My little sister, who had been the one to push me down the aisle in the first place, stopped to stare with me at the girls. And then the words, “Maybe they can be my American Girls,” slipped out of her mouth. This young girl, barely represented in today’s society, finally found a doll that looks like her, that wears the weird headscarf that her grandma does and still manages to look beautiful.

I turned the dolls’ boxes around and snapped a picture of the back of Nahji’s. There are more that I didn’t see in the store; a Belarusian, an Ethiopian, a Brazilian, a Laotian, a Native American, a Mexican. And more.

These are Hearts 4 Hearts dolls, and while they haven’t yet reached all parts of the world (I think they have yet to come out with an East Asian girl), they need all the support they can get so we can have a beautiful doll for every beautiful young girl, so we can give them what our generation never had.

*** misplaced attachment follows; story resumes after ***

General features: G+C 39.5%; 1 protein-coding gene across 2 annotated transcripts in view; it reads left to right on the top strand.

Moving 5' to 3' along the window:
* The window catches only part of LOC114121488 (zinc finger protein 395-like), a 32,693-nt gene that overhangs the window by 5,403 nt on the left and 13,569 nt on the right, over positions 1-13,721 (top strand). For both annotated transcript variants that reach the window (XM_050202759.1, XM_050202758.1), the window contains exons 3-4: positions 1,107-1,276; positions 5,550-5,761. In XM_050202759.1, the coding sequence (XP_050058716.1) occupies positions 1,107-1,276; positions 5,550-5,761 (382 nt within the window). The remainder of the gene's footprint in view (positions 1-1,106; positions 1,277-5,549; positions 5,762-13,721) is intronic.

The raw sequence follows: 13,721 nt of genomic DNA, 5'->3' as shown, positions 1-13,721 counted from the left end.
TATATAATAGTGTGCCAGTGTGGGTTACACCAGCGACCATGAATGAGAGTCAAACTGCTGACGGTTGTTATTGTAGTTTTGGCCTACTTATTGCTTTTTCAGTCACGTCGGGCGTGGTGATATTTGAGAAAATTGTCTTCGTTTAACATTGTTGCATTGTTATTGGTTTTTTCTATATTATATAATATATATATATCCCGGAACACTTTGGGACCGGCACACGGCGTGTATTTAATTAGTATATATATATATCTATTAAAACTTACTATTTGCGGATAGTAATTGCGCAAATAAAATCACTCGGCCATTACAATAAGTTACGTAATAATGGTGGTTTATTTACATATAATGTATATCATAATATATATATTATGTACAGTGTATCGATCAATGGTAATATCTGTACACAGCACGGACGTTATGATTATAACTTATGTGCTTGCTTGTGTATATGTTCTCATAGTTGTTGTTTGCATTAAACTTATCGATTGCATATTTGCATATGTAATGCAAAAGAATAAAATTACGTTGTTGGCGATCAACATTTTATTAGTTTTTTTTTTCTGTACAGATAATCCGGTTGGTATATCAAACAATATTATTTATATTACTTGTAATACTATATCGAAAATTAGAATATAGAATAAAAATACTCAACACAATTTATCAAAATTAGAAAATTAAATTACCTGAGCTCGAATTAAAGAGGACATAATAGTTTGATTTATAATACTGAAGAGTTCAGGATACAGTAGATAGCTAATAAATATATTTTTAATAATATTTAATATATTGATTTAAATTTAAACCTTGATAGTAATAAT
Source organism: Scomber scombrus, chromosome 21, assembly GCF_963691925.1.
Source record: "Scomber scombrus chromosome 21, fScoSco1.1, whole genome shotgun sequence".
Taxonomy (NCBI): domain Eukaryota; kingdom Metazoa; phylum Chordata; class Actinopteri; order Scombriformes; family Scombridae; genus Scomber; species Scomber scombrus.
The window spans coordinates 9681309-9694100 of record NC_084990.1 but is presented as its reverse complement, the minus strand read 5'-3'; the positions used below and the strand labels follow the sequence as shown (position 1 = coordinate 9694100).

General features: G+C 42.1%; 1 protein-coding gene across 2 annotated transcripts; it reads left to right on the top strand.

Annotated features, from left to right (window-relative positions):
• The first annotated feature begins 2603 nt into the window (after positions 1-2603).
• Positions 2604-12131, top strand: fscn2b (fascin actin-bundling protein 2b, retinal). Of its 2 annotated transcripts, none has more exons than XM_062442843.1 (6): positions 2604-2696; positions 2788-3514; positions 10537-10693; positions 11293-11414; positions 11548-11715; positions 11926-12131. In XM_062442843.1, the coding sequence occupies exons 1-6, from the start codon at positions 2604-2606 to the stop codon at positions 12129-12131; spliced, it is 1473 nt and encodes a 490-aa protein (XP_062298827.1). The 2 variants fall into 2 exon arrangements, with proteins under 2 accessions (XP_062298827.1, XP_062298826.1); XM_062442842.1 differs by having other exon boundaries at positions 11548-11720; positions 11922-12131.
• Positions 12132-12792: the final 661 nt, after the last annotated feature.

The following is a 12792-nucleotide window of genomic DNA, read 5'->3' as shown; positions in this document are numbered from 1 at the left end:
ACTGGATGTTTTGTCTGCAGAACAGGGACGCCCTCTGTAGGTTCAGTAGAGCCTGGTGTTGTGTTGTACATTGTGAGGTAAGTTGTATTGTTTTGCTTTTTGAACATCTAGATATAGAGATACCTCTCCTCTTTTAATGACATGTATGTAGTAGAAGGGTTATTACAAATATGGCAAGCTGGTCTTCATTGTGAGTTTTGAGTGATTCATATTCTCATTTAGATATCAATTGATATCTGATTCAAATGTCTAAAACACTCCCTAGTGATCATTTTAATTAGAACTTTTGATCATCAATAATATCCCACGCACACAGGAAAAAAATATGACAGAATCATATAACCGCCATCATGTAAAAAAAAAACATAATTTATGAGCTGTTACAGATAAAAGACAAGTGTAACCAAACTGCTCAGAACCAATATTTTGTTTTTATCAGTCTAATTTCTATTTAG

Please don’t let this die. If you know a young girl, get her one. I know I’m buying Shola and Nahji for my little sister’s next birthday, because she needs a doll with beautiful brown skin like hers, a doll who wears a hijab like our older sister, a doll who wears real henna, not the blue shit white girls get at the beach.

The Hearts 4 Hearts girls are so important. Don’t overlook them. Don’t underestimate them. These can be the future if we let them.

You can read more about the dolls here: http://www.playmatestoys.com/brands/hearts-for-hearts-girls

purrfectly-alex:

white-wid0w:

sexlibris:

"Morning lazy sex" for iamartemisday 

this is gorgeous

My dream

“Life will give you whatever experience is most helpful for the evolution of your consciousness. How do you know this is the experience you need? Because this is the experience you are having at the moment.”

–  Eckhart Tolle (via purplebuddhaproject)